60-Year-Old Alligator Gar Caught in Brazos River

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Tony Maples Photography


According to the Texas Parks and Wildlife Department, angler Isaac Avery of Longview caught a 197 pound, 7.39-foot alligator gar while bow fishing in the Brazos River on September 9, beating the previous alligator gar record by more than 4 pounds. Texas Parks and Wildlife reports that, after noticing a TPWD research tag on the fish’s dorsal fin, Avery called TPWD Inland Fisheries district biologist Michael Baird, who previously tagged the fish in March 2012. According to Baird, tags returned by anglers provide biologists with information on harvest, abundance, size structure, and survival.

Eisenhower Was President When This Gar Hatched

alligator gar

Photo: Flickr/FWC Fish and Wildlife Research Institute

“We aged the fish at 60, which indicates it hatched in 1957,” said research biologist David Buckmeier. “I looked at the gauge data from Waco around that time and sure enough there was a huge flood from April to July in 1957. What we’ve seen is that fish over the age of 50 typically come from times when these huge flood pulses occurred, and those events likely create giant year classes of these fish.”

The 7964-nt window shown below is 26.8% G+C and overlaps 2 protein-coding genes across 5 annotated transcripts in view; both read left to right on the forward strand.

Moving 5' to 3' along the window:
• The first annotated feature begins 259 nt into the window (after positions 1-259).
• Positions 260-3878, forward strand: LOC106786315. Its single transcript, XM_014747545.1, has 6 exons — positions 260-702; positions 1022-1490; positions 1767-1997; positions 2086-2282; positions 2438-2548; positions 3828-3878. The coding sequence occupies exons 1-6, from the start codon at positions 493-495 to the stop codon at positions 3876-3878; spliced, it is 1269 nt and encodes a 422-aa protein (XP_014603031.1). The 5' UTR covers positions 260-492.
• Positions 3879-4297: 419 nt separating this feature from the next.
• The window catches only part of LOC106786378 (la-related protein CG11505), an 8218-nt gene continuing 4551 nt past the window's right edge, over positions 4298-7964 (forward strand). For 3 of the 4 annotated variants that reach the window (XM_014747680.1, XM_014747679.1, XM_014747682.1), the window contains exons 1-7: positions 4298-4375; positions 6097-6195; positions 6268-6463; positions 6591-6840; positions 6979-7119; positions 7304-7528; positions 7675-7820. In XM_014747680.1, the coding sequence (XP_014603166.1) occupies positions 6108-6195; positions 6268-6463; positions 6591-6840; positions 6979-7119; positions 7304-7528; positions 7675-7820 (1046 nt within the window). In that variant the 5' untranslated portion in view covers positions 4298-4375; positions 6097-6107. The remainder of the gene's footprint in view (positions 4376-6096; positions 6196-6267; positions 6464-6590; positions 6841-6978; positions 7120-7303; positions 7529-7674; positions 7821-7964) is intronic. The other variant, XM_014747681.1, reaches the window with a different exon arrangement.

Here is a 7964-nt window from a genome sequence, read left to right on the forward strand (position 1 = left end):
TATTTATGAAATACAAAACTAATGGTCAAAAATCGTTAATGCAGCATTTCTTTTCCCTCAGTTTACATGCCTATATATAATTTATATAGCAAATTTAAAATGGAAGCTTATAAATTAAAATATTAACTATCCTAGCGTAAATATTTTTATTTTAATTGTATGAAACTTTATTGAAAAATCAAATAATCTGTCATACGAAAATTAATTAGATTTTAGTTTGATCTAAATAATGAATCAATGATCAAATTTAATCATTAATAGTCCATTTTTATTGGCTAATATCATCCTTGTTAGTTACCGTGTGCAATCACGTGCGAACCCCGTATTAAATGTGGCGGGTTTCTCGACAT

According to Buckmeier, alligator gar typically do not spawn every year but prefer spawning habitat created by seasonal inundation of low-lying areas of vegetation–like the floods of 1957. Research on the Trinity River confirmed that the years of highest reproductive success of alligator gar coincided with years of good spring rains.

As big as this fish was, other Texas rivers and lakes hold trophy alligator gar that are even bigger. TPWD reports that angler Marty McClellan set the state bow-fishing record for alligator gar in 2001 with an 8 foot, 290 pound fish from the Trinity River – a record that still stands to this day. The world record, caught in Mississippi in 2011, measured 8’5″ and weighed 327 pounds. TPWD researchers examined otoliths from that fish and estimated its age at 95 years.

Often Referred to as “Living Fossils”

living fossil

Photo: Flickr/FWC Fish and Wildlife Research Institute

Alligator gars are often referred to as “primitive fishes,” or “living fossils” because they have retained some morphological characteristics of their earliest ancestors, such as a spiral valve intestine which is also common to the digestive system of sharks, and the ability to breathe both air and water. Their common name was derived from their resemblance to the American alligator, particularly their broad snout and long sharp teeth.